Davide Mastracci, in his article “Religion and children” (October 17, 2011), bemoans a sorry state of affairs: that children are taught religious views by their parents. Why must this stop? Because, in order for “progress to be made, parents must end the unjust brainwashing of children.” Once parents cease and desist in educating their children about religion, then children will gain “the ability to access their own views, unpolluted by the beliefs of their elders.”
What does it mean for children to uncover their own views, and for these views to be logical ones? For one, by describing it in this way, Mastracci is making a misguided swipe at religion. According to Mastracci, since all people are rational at their core, an authentic relationship to one’s self entails an automatic rejection of religion. This is an odd view, as its truth depends on every person having an absolutely logical essence which they can tap into. This groundless assumption stems from the Enlightenment idea of rational progress, whereby all facets of the world (and of human life) can be explained accurately by reason.
In this Enlightenment ethos, reason is innate to humans and simply must be developed. Accordingly, anything that impedes the progress of reason must be discarded. As such, religion is irrelevant and opposed to logic. Mastracci unquestioningly adopts this trope of Enlightenment thought. He fails to justify his assumption that faith is fundamentally irrational, and thus reproduces a dangerous and unproven essentialist claim.
Mastracci’s understanding of religion makes room for neither the self-understanding of religious people nor the history of religion. He contends that religious practices rely on “fear mongering,” but few religious people would likely describe their worldview as fearful. If individuals possess the autonomy and hyper-rationality that he assumes they do, then certainly their self-identification should be taken as valid.
Further, for Mastracci to equate all religious practice with the most extreme examples he can concoct, namely Hamas and the Westboro Baptist Church, is both false and illogical. It is false because it ignores the extraordinary diversity within religions, all of which include strong messages of pacifism, love, and tolerance. It is illogical because any human group contains diversity; ignoring this fact bars meaningful understanding. We should not dismiss leftist ideology on the basis of the violence of the Russian revolution, precisely because it is not representative of the diversity and range of leftist analyses and political programs.
The artificial division between faith and reason ignores history in two ways. First, it ignores the complex precedent of religious scholarship, critical thinking, and scientific exploration. In the pre-modern world religion was not delineated from other realms of knowledge in the way we now assume it to be. Much of our own system of thought developed in a “religious” context.
Second, Mastracci’s notion relies on the explicit understanding of religion as being a matter of belief. This understanding itself is conditioned by the development of Christianity in the western context and cannot be translated to other religious contexts. Mastracci unwittingly makes himself an important cautionary tale against our impulse to universalize our notions of religions. He disregards the fact that religion is as much a matter of experience, identity, community, and a sense of history as it is a set of beliefs.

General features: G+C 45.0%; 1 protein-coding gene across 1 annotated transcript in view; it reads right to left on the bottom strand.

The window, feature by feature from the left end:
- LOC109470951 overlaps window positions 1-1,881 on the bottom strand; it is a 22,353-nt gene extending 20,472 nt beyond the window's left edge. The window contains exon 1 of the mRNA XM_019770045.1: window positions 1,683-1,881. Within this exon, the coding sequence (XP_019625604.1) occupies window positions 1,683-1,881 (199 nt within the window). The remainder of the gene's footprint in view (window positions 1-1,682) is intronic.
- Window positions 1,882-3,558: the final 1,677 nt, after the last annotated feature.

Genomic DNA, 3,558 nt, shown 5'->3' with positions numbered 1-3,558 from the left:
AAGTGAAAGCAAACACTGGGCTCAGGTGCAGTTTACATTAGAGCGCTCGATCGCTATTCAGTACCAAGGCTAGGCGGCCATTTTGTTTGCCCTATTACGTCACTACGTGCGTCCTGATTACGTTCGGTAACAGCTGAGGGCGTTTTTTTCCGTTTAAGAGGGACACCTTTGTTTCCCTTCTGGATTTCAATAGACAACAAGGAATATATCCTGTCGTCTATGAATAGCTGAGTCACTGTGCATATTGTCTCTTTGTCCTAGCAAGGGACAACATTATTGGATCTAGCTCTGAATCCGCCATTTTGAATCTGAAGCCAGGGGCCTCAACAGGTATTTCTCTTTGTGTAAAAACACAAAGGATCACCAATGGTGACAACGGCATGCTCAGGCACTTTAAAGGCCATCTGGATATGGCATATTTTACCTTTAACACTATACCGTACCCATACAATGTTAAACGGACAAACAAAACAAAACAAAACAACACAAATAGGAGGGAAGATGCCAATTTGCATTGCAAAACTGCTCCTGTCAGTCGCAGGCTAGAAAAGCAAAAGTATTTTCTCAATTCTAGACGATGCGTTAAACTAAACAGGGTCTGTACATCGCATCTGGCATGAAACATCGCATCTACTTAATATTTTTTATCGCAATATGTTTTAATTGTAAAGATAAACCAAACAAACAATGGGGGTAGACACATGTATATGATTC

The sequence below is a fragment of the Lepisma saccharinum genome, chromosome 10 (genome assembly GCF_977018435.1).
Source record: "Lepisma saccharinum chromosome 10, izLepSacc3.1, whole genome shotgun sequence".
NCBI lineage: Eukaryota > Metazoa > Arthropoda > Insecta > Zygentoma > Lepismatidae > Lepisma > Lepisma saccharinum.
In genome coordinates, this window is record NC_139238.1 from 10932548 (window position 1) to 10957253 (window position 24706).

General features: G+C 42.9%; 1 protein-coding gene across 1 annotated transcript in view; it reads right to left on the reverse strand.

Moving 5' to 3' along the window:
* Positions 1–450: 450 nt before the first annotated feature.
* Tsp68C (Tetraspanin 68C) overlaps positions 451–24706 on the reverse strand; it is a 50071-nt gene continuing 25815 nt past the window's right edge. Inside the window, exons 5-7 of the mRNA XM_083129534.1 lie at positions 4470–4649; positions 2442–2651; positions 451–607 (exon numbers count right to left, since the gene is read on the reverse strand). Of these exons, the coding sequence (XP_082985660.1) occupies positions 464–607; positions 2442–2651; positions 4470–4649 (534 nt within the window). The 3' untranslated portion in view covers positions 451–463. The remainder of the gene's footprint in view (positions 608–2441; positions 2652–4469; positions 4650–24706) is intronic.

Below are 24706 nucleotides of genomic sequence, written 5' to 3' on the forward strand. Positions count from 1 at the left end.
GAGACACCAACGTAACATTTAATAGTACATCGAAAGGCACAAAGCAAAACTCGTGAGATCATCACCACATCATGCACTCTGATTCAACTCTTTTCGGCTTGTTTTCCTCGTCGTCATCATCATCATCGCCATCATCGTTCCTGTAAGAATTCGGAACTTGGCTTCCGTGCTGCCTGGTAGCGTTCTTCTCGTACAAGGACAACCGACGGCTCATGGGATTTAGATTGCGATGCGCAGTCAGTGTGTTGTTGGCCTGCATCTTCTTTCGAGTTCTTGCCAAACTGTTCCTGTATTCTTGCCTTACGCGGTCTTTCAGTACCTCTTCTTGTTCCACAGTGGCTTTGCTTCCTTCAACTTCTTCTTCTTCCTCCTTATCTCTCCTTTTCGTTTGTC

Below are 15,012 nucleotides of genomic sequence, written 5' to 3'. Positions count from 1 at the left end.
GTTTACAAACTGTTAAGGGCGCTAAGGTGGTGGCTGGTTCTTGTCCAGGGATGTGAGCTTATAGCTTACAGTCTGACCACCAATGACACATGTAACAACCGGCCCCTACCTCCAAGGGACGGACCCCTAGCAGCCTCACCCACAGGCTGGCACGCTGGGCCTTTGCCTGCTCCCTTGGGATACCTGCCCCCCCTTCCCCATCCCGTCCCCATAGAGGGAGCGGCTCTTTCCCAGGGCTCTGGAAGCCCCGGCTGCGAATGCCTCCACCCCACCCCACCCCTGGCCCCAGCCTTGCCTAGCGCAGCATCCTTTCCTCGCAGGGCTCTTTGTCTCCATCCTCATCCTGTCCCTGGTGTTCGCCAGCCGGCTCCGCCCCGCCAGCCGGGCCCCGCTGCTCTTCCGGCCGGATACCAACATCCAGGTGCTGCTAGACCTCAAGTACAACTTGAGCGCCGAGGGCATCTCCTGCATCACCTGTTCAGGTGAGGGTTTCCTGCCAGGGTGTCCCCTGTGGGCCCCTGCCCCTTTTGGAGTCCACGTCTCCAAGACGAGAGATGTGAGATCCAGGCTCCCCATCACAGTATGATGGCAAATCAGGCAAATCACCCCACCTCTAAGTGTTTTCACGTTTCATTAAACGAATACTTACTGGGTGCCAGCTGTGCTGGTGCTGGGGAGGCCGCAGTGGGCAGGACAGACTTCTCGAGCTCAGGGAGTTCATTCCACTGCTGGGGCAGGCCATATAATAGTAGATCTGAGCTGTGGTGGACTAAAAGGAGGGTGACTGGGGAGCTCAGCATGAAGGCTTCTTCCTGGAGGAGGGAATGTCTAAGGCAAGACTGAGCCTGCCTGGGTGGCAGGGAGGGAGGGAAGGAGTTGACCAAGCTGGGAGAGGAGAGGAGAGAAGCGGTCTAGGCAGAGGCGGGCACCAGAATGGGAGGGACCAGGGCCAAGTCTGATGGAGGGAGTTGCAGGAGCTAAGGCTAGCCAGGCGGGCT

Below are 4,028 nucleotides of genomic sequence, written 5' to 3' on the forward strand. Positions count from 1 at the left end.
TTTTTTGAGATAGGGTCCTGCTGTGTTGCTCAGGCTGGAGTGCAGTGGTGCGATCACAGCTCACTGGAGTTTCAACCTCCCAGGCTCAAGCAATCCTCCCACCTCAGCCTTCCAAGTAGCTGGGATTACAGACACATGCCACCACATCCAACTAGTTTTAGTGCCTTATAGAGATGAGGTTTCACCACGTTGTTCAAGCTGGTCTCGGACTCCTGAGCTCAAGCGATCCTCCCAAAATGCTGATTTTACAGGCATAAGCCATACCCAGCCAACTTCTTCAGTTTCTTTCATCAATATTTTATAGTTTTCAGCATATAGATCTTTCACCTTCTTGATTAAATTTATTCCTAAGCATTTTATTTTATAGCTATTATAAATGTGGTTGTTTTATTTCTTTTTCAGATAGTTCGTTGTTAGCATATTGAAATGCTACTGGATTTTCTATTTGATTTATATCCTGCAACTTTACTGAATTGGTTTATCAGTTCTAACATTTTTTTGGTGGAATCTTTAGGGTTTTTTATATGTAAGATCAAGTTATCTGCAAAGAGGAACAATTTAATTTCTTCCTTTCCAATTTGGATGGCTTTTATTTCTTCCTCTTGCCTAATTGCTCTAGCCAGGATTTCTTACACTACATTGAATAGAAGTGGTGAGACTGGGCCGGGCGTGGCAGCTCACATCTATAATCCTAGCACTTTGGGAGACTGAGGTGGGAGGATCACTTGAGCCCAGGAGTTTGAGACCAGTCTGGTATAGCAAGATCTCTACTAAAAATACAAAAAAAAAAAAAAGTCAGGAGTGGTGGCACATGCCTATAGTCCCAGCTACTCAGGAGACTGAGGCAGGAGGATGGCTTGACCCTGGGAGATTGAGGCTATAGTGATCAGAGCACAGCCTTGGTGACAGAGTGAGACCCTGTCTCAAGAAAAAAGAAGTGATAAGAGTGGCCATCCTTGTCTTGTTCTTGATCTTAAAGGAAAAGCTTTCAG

Mastracci compares the teaching of religion (by parents to children) to the forced conversion of Native Americans by European settlers and writes that, “in both cases, the dominant group abuses its power by asserting a subjective belief it holds true over those it controls.” This comparison fails to confront the relationship of domination that Mastracci seeks to call out. Rather, it promotes the same logic of supremacy that was so compelling to European colonialists. Mastracci succeeds only in infantilizing Native Americans and asserting the superiority of his own notion of rationality over religion. In doing so, he has almost entirely replicated the logic of domination which he claims to reject.
Humans are not isolated or asocial beings. We each inherit our own conceptual universe from those around us, and, as such, it is foolish to claim that any person who is not religiously indoctrinated will be an exclusively autonomous thinker. We are implicated in our social contexts; we are in dialogue with all sorts of influence regarding our values, our general understanding of the world, and what sorts of analysis we consider valid. Unless a child can be entirely shielded from external influence (which is neither possible nor desirable), the claim that children can draw beliefs from their pure and logical self is an utterly meaningless one.
What Mastracci ultimately seems to be calling for is a rational appraisal of the values we each hold. But such an undertaking requires nuance and self-awareness, and he offers neither. He makes no mention of the task of coexisting, one which is incumbent upon all of us and which requires some level of humility. His unbending assertion that “logic” (which he fails to define) is superior to “religion” (which he misunderstands) furthers neither of these goals. He does succeed, however, in embodying the dangers of the very assumptions of superiority, dismissal of difference, and imperialism of values that characterized the colonial experience he claims to question. Diversity exists in this world, in this country, and on this campus. Our analytical tools (including logic) can and should be used to understand and come to terms with this diversity in light of our own beliefs.
Abbie Buckman is a U3 Honours Religious Studies student she can be reached at email@example.com. Adam Winer is a U2 honours philosophy student. He can be reached at firstname.lastname@example.org.